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It’s all about the training. Leveling up your digital transformation skills leads to better jobs and higher paychecks, while no training means more of the same. At least this is the key finding in a channel salary report from Informa, which publishes MSP Mentor. This summer, Informa surveyed 154 channel professionals about their careers – the average salary of respondents is $85,000 with a median of $116,63 – and found little movement for base salaries except for those who pursued training. Only 13 percent saw their salaries increase significantly. Tough economic conditions contributed to lower salaries, with 16 percent reporting a decrease. Stagnant salaries lead to high turnover rates. Inadequate compensation is a top reason why employees leave, along with desire for more challenging work and lack of upward mobility. Informa found nearly one out of three respondents was likely or highly likely to jump to a new job next year. But channel professionals see a way out of this malaise through training in emerging digital transformation technologies. By gaining these skills, they can essentially take charge of their careers and improve their salaries. According to the Informa study, 22 percent of channel professionals said their gross annual salaries increased due to new skills development or new certifications. Related: Zero One: Without Bedrock Talent, Digital Transformation Craters “In this age of #digitaltransformation and burgeoning new technology models like #artificialintelligence, the #InternetOfThings and #containers, it’s no wonder that training and career development also played a big role in salary increases in 2017,” Informa says. Training in cloud computing led the way, with 37 percent of channel professionals saying they had participated in training related to the cloud in the past 12 months. Other hot skills include #businessintelligence, #machinelearning, #artificialintelligence, #dataanalytics, #security, and #automation. Many channel professionals also sought training in non-technical skills, such as leadership development and management. Informa says this points to the increasing overlap between, and interaction among, IT and business pros. Training, however, isn’t the same as earning a certification. In fact, 65 percent of channel professionals said they had not completed nor renewed any certifications within the past 12 months. The top five deterrents: lack of training budget; work demands that did not allow for time out of the office; position does not require additional training; management does not see a tangible benefit to training; and no training is available related to job role. Related: Zero One: 11 Highest Paying Tech Jobs in U.S. for 2017 A few of these deterrents suggests that channel companies aren’t really interested in training and certifying employees. Given the hot job market for people with digital transformation skills, companies may feel they’d be helping employees acquire elite skills only to see them go to a competitor for a hefty pay raise. Of course, this isn’t stopping channel professionals from getting training – they’re just doing it the MacGyver way. That is, many are consuming free or cheap online courses, webinars and how-to videos. One out of three channel professionals paid for training out of pocket, Informa says.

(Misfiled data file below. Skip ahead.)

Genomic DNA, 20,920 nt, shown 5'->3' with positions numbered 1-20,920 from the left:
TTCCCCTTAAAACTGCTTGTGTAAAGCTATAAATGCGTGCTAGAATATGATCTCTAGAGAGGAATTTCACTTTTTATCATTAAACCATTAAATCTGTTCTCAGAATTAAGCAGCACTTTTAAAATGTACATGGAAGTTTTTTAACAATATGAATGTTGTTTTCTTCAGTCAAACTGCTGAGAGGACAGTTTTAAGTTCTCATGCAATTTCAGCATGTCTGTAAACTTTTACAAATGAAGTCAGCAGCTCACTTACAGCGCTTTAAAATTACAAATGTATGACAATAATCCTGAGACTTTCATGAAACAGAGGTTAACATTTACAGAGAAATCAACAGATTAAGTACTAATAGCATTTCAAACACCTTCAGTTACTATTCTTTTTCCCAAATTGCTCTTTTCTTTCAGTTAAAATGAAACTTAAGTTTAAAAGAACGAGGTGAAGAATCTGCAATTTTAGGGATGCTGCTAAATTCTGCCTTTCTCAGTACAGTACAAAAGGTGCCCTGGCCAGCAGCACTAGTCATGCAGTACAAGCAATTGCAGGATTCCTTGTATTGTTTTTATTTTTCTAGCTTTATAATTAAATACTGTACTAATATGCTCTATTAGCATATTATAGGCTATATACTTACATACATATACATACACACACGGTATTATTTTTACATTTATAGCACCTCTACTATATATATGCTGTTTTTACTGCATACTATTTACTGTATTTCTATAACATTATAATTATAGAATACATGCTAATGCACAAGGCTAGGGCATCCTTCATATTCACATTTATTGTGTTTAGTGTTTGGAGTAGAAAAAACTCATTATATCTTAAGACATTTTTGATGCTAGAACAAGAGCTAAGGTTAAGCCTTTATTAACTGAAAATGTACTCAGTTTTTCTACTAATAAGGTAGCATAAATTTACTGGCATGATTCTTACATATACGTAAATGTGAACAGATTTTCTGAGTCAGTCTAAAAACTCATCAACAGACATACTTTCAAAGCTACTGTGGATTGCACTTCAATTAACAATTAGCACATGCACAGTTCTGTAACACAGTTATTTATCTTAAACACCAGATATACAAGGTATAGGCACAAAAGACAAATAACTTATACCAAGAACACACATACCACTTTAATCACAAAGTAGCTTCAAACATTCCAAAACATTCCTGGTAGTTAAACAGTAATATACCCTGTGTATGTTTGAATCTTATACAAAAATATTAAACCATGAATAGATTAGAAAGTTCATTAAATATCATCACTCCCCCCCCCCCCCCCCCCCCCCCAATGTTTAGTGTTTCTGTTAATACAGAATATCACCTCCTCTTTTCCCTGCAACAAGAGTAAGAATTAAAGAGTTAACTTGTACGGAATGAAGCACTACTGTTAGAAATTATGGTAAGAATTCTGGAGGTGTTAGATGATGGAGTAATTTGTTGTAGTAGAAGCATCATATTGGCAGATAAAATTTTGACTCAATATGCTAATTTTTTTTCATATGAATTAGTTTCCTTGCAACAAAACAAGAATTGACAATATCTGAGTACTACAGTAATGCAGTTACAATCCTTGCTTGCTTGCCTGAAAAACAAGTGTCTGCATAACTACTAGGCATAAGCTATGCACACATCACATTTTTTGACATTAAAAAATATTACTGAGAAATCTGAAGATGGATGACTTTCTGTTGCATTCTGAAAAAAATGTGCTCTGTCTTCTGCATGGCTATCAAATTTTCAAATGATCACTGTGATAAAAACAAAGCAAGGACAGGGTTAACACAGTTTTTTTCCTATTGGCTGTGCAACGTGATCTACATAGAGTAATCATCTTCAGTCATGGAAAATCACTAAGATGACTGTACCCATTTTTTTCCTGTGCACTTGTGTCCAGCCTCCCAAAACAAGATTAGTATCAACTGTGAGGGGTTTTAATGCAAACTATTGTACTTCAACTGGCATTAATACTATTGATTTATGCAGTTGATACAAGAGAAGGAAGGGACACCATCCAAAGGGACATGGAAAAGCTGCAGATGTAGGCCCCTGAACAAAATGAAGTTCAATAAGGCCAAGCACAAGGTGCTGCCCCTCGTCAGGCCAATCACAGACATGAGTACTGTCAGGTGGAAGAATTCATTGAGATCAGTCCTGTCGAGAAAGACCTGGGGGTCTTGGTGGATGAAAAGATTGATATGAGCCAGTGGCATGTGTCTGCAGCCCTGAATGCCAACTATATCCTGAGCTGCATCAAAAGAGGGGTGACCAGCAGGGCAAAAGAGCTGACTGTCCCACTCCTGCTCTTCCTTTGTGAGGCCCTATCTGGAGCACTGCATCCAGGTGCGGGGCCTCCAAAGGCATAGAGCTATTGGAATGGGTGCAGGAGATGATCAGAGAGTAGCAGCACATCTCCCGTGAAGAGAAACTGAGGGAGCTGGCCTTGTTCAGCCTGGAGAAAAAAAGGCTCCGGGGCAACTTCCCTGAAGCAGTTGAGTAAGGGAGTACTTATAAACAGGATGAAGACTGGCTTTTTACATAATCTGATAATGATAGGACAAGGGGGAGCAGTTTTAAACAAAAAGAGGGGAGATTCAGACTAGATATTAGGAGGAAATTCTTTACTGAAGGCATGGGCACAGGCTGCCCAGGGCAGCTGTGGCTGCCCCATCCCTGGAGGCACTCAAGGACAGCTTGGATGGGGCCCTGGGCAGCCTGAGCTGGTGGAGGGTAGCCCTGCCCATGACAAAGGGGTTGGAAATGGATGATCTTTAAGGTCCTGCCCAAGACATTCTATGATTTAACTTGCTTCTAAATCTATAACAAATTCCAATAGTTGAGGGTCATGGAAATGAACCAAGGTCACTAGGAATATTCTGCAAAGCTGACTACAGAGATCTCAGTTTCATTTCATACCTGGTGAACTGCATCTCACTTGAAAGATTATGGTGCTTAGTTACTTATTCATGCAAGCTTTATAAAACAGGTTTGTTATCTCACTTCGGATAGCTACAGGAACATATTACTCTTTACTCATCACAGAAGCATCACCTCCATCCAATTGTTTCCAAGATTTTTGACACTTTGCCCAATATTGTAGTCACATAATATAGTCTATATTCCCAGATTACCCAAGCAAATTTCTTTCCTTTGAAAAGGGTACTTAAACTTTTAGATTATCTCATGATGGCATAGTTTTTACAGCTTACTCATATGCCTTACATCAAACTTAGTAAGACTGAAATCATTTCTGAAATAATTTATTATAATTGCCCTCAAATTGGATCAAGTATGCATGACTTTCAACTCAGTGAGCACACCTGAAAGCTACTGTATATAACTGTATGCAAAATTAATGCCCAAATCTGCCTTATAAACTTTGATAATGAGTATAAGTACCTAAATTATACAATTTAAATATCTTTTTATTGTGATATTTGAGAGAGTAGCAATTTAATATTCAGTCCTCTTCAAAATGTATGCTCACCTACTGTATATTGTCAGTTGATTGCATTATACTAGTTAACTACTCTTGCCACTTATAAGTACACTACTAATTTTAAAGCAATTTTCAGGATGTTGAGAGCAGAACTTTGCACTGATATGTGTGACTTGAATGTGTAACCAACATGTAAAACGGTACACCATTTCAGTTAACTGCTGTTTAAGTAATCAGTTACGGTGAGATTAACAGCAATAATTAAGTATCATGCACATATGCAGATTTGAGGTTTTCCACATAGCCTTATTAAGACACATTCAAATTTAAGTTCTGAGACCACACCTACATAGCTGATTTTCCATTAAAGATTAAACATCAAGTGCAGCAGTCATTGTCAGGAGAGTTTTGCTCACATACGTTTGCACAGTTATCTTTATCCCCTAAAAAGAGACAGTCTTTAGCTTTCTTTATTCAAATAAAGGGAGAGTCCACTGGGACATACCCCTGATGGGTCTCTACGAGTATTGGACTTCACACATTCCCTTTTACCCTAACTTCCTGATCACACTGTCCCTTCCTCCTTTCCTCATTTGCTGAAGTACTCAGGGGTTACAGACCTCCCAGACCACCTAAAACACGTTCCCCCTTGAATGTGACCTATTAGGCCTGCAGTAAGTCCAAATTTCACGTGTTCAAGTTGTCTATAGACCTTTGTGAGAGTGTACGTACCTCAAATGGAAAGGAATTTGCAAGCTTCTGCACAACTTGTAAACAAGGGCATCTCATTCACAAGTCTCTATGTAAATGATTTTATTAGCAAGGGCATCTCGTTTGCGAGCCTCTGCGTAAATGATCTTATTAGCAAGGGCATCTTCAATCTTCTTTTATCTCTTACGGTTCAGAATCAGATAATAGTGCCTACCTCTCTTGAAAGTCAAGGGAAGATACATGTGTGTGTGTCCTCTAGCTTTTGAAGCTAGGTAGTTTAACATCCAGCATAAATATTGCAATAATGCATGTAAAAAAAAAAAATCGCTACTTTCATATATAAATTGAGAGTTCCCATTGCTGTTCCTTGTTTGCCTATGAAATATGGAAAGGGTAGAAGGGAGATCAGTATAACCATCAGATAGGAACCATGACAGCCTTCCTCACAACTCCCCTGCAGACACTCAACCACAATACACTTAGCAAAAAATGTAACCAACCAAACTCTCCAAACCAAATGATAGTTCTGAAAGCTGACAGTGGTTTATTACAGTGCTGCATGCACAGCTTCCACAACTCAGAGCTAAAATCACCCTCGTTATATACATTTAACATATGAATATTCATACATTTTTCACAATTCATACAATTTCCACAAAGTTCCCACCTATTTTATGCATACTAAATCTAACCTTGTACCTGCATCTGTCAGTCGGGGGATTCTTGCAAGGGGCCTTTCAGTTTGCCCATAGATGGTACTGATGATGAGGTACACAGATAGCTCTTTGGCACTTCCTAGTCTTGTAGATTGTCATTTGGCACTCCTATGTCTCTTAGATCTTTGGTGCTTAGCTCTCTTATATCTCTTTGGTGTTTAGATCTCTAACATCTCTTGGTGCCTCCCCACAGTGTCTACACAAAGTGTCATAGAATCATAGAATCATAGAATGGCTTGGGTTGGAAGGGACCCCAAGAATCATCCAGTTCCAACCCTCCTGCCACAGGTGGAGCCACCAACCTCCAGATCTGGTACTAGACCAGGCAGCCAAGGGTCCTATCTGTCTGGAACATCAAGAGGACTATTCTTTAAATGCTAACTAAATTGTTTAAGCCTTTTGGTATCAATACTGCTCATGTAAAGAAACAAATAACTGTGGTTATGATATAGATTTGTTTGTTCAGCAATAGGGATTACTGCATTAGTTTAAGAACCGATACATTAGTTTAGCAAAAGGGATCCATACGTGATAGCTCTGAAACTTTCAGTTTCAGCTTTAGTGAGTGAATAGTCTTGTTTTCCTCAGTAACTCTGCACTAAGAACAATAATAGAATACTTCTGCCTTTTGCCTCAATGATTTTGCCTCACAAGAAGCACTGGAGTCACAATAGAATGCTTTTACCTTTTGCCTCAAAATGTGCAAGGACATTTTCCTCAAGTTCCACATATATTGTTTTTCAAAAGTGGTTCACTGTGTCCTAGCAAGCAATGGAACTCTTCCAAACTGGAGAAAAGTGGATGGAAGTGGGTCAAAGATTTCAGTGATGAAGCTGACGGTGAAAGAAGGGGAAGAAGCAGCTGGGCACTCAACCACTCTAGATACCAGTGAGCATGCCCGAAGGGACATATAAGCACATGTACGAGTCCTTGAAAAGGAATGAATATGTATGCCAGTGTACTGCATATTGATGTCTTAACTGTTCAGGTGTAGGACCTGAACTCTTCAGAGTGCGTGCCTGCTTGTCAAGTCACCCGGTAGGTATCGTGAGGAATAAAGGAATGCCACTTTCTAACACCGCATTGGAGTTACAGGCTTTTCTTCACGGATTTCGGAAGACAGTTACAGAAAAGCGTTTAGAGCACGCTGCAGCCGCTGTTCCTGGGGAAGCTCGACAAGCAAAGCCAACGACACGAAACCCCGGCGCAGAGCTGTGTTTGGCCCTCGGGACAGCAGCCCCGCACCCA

http://www.channelfutures.com/growth/new-skills-helping-channel-pros-overcome-stagnant-salaries-survey-finds?code=UM_Block_PILLAR

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